Sweden coach Roland Larsson is looking for his team to recapture the form they showed in their opening game when they face Russia in Tuesday's 2013 UEFA European Under-17 Championship semi-final.
First-timers at a finals tournament in this category, Sweden made a positive start to Group A with a 1-0 victory against Switzerland. The draws against Austria and Slovakia which followed, however, were the consequence of less impressive displays. A further below-par performance against Russia would seriously compromise their dreams of reaching the 17 May final, but Larsson told UEFA.com he feels his squad can raise their game again.
"They're a very good team, with a lot of power, but I think we can play well against them," he explained. "When we play our best, like in the first game, then we're good. If we play like that, it takes a really good team to beat us, and if they do that, then you have to hold your hands up and say 'congratulations'."
The return from suspension of opening-game match winner Gustav Engvall means Sweden are at full strength for the all-or-nothing encounter at the Štadión MŠK Žilina. The knife-edge nature of the game is unlikely to faze the Group A runners-up, who held their nerve to score an added-time equaliser against Hungary in their final elite round game and secure their finals berth.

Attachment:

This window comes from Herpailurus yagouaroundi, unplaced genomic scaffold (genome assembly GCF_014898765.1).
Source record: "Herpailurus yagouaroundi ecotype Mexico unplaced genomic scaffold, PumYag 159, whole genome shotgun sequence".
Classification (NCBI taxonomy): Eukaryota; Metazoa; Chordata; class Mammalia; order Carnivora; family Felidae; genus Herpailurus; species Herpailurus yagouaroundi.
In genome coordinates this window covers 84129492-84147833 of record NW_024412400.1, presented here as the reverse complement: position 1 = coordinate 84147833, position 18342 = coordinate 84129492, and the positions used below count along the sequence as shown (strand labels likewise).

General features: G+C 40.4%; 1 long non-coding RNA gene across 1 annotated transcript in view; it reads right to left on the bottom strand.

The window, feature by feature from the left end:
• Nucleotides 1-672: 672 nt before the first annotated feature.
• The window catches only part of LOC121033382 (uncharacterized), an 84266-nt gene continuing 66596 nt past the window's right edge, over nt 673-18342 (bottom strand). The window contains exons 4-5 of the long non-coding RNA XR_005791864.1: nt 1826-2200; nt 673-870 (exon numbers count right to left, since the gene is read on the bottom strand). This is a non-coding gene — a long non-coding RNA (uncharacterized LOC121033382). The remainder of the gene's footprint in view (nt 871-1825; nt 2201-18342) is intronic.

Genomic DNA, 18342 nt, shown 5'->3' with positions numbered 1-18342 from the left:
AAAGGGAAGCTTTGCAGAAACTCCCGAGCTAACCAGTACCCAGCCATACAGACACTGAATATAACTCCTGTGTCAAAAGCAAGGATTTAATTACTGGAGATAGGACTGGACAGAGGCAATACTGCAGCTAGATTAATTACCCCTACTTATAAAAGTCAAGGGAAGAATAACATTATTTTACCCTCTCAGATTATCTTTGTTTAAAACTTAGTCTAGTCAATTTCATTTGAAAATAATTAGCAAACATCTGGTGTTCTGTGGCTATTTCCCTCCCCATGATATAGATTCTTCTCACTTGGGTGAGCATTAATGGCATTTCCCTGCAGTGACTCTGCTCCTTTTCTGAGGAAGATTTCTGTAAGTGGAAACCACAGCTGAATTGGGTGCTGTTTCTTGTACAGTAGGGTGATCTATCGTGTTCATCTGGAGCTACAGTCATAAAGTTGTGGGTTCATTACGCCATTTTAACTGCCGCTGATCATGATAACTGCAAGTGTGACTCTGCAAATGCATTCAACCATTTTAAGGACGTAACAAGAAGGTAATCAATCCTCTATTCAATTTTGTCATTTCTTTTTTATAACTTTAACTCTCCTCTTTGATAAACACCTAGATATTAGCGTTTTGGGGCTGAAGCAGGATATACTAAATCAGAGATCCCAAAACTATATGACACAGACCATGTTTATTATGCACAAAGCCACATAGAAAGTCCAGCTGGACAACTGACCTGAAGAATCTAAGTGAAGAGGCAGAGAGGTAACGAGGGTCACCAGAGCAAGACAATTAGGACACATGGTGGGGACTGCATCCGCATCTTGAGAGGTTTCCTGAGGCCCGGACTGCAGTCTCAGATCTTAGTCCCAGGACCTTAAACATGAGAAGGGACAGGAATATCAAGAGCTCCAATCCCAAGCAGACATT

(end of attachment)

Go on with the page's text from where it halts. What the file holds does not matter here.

"I think we have good power in the team," defender Linus Wahlqvist told UEFA.com. "We fight 100% all the time. We score a lot of goals, but we're compact. Other teams don't get many opportunities to score against us. We have great team spirit.
"We're not done with this competition. We want to win. It's a good step for Swedish football to get to the semi-finals, but as a team we always want to win. We want to go to the final."
Having topped Group B, Russia too will believe they can progress to an U17 final for the first time since they were crowned continental champions on their debut in 2006. Coach Dmitri Khomukha is confident he has the formula which will afford the 2013 squad the opportunity to emulate their predecessors.
"The key to success is the same as it was in all our previous games – full commitment," he told UEFA.com. "The main thing is not to abandon our way of playing, and use our strengths. Sweden have a typical Scandinavian style of play, all their guys have great physiques. They are tall and powerful, and their game is based on that."
Defender Dzhamaldin Khodzhaniyazov has recovered from a minor shoulder injury sustained in the 1-1 closing group game with Italy, while Khomukha can also call on forward Ramil Sheydaev, drafted into the squad to replace concussion victim Maksim Mayrovich.
The FC Zenit St Petersburg youth academy player, who scored twice in six matches en route to the finals, was not named in the initial squad after being handed a three-game ban for a red card in his country's final elite round game against Portugal.
©UEFA.com 1998-2017. All rights reserved.